A food company on a mission

This week’s interview was with Shauna Sadowski, Director of Sustainability at Annie’s Homegrown. It was a terrific conversation about her role, the messaging of organic, engaging consumers, interaction with the farmers, the state of the food and agriculture industry, and much more. 

Annie’s has been around since 1989 and has grown into a company with a very loyal following. It is company led by environmental and social principles, which takes an active role in the organic movement, develops strategic partnerships, while cultivating the future leadership in the sustainable agriculture movement through its scholarship program. 

Annie’s is also a relatively small company so Shauna is tasked with leading the charge for the overall development of its sustainability strategy. The main focus is on the supply chain with the aim of shortening it and creating great connectivity. 

She states, “We have found that 40 percent of our carbon emission impacts take place in farm production and at the raw materials level so we are working with farmers and manufacturers and continuing to educate what these issues are about and how they are responding to them as well as ways we can use our resources.”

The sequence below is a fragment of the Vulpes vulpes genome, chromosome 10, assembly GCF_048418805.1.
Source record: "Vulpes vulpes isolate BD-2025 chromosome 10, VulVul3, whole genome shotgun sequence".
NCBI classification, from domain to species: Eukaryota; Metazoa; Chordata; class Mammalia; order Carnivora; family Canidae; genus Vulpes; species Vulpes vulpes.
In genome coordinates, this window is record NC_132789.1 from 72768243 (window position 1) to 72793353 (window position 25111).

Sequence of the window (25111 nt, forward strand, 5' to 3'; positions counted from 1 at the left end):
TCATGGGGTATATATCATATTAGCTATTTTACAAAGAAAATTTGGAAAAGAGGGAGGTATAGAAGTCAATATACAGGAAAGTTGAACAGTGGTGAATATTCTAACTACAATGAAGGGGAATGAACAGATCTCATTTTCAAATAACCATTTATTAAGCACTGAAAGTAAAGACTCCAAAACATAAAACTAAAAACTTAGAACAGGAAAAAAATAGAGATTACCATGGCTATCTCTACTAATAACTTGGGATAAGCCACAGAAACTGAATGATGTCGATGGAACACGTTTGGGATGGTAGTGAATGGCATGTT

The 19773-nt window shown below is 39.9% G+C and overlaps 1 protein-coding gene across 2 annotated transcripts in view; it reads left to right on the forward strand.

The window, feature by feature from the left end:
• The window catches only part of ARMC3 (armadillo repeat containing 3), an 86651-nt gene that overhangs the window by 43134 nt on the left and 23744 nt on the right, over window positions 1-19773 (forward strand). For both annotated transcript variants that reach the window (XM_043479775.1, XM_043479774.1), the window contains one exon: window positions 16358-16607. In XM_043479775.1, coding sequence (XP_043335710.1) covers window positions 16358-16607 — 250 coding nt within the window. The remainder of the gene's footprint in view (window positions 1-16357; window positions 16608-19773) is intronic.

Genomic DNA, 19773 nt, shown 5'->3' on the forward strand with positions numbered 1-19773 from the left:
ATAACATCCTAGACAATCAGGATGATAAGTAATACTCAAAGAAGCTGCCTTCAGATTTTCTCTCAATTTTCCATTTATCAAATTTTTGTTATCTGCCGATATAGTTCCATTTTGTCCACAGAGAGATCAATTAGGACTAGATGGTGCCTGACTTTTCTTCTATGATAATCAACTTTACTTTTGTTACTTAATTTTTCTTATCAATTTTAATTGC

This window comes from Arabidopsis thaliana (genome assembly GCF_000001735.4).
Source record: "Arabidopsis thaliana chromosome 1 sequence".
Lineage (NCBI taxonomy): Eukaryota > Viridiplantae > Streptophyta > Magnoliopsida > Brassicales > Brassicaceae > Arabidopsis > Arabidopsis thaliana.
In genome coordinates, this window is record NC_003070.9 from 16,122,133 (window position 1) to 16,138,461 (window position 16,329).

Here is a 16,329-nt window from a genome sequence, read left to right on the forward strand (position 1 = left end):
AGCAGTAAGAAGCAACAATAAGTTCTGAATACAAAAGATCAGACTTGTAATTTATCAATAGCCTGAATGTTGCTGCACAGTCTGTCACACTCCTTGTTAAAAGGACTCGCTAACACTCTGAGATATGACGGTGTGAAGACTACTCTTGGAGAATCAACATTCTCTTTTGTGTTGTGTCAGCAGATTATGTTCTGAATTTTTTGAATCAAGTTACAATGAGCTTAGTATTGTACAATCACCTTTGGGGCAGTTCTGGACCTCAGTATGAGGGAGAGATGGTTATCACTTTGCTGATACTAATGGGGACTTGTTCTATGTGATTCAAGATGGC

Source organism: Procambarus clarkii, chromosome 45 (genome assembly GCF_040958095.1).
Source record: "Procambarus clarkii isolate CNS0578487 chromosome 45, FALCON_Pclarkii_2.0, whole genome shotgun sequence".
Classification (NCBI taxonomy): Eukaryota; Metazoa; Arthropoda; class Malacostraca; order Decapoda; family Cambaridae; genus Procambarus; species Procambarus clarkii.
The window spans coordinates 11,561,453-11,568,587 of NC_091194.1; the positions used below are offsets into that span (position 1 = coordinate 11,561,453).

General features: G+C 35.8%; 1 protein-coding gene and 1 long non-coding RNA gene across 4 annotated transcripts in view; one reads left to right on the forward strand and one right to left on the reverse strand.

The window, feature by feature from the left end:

In her role, Shauna is also actively engaged in policy leadership particularly as pertains to climate change and GMOs and serves on the Board of Sustainable Food Trade Association.

Annie’s has been really smart with its partnerships. A couple examples in the climate change arena include Climate Counts and BICEP.  Annie’s was recognized by Climate Counts just this fall for its commitment to sustainability and climate leadership.  Annie’s is also a member of BICEP, a project of CERES, whose goal is to work directly with key allies in the business community and with relevant members of Congress to pass meaningful energy and climate change legislation. 

And there’s the partnership with the farmers. Shauna, herself, grew up on a farm so she is particularly interested in these relationships. In fact, it is her goal in the next three to five years to better cultivate these farmer networks as well as to hone in on the organic message to focus on what organic does do which is feed the soil and building resilient ecosystems. A work in progress, to be sure, but Annie’s is certainly in a position to lead that charge.